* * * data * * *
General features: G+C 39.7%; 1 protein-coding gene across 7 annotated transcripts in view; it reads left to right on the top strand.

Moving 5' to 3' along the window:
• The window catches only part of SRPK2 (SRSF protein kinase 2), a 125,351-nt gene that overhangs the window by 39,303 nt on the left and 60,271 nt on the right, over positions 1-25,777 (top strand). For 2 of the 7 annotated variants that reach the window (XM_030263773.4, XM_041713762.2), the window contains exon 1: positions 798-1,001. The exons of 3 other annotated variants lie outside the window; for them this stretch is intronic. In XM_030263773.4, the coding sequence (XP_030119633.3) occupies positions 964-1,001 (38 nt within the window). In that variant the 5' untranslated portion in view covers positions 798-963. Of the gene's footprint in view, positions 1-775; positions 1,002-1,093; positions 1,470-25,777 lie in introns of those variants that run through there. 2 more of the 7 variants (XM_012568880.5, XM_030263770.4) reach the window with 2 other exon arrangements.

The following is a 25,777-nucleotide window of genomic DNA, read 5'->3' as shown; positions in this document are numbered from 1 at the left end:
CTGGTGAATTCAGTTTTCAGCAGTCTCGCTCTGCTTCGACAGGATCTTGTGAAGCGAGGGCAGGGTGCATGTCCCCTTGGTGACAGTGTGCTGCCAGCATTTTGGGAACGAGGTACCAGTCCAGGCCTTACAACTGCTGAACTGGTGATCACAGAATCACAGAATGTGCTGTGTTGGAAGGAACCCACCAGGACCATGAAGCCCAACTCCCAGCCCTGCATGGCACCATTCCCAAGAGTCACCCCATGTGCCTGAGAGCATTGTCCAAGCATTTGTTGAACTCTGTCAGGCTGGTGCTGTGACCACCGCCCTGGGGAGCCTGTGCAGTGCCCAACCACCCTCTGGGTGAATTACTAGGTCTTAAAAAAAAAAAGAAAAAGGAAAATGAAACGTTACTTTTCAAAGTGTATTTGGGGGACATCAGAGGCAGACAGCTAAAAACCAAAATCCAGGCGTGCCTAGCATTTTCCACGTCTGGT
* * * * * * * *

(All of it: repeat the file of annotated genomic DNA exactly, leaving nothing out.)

General features: G+C 39.7%; 1 protein-coding gene across 7 annotated transcripts in view; it reads left to right on the top strand.

Moving 5' to 3' along the window:
• The window catches only part of SRPK2 (SRSF protein kinase 2), a 125,351-nt gene that overhangs the window by 39,303 nt on the left and 60,271 nt on the right, over positions 1-25,777 (top strand). For 2 of the 7 annotated variants that reach the window (XM_030263773.4, XM_041713762.2), the window contains exon 1: positions 798-1,001. The exons of 3 other annotated variants lie outside the window; for them this stretch is intronic. In XM_030263773.4, the coding sequence (XP_030119633.3) occupies positions 964-1,001 (38 nt within the window). In that variant the 5' untranslated portion in view covers positions 798-963. Of the gene's footprint in view, positions 1-775; positions 1,002-1,093; positions 1,470-25,777 lie in introns of those variants that run through there. 2 more of the 7 variants (XM_012568880.5, XM_030263770.4) reach the window with 2 other exon arrangements.

The following is a 25,777-nucleotide window of genomic DNA, read 5'->3' as shown; positions in this document are numbered from 1 at the left end:
CTGGTGAATTCAGTTTTCAGCAGTCTCGCTCTGCTTCGACAGGATCTTGTGAAGCGAGGGCAGGGTGCATGTCCCCTTGGTGACAGTGTGCTGCCAGCATTTTGGGAACGAGGTACCAGTCCAGGCCTTACAACTGCTGAACTGGTGATCACAGAATCACAGAATGTGCTGTGTTGGAAGGAACCCACCAGGACCATGAAGCCCAACTCCCAGCCCTGCATGGCACCATTCCCAAGAGTCACCCCATGTGCCTGAGAGCATTGTCCAAGCATTTGTTGAACTCTGTCAGGCTGGTGCTGTGACCACCGCCCTGGGGAGCCTGTGCAGTGCCCAACCACCCTCTGGGTGAATTACTAGGTCTTAAAAAAAAAAAGAAAAAGGAAAATGAAACGTTACTTTTCAAAGTGTATTTGGGGGACATCAGAGGCAGACAGCTAAAAACCAAAATCCAGGCGTGCCTAGCATTTTCCACGTCTGGT